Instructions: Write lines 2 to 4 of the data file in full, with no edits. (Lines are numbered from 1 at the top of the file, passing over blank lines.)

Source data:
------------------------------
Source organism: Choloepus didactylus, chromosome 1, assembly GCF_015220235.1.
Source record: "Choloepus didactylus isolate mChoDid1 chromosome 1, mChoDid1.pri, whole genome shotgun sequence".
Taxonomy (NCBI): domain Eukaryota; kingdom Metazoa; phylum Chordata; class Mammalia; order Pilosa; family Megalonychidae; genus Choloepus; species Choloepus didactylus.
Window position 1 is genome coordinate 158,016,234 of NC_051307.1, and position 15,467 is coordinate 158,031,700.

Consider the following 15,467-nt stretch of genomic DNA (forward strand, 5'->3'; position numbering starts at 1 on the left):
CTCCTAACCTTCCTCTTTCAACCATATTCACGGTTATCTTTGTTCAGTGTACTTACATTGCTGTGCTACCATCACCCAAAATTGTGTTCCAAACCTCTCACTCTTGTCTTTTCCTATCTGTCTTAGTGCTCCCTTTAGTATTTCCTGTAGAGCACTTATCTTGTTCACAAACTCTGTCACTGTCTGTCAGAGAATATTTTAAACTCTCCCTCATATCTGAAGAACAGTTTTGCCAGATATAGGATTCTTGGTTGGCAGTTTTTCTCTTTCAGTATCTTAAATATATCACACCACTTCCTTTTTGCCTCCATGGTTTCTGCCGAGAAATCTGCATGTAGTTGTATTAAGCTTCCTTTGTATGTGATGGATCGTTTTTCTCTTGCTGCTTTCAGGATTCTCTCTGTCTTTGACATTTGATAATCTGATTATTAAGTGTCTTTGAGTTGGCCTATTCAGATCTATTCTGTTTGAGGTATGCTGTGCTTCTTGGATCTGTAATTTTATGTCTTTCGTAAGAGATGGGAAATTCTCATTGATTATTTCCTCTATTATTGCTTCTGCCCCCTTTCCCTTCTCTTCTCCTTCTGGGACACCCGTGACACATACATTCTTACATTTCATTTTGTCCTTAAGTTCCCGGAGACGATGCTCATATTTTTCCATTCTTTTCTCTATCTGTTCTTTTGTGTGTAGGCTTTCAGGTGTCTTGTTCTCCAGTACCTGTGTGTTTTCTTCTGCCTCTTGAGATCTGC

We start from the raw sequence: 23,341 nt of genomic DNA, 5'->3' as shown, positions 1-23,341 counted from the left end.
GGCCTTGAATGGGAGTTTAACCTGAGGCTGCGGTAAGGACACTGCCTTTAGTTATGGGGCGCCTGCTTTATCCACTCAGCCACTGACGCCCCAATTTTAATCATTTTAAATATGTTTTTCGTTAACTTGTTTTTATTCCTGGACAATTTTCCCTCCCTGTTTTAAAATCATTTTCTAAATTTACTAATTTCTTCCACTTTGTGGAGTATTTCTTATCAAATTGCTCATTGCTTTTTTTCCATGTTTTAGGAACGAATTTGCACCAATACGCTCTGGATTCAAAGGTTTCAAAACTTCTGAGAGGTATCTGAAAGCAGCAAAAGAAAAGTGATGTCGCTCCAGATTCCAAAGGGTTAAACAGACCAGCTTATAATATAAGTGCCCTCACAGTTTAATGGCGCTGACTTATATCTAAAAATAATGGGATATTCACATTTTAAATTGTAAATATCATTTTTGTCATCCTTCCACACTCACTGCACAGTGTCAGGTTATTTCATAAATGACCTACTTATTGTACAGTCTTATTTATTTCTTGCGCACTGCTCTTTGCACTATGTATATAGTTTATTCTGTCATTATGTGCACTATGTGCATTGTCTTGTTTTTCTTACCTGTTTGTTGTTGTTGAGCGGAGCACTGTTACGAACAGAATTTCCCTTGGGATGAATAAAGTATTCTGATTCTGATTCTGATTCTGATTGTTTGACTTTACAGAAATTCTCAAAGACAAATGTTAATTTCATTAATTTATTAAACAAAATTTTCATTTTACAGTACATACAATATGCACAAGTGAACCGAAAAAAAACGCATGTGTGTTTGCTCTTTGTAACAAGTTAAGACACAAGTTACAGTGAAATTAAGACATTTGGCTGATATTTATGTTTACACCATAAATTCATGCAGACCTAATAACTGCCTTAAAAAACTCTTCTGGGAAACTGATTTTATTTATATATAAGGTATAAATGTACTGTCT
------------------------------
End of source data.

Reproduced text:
Source record: "Choloepus didactylus isolate mChoDid1 chromosome 1, mChoDid1.pri, whole genome shotgun sequence".
Taxonomy (NCBI): domain Eukaryota; kingdom Metazoa; phylum Chordata; class Mammalia; order Pilosa; family Megalonychidae; genus Choloepus; species Choloepus didactylus.
Window position 1 is genome coordinate 158,016,234 of NC_051307.1, and position 15,467 is coordinate 158,031,700.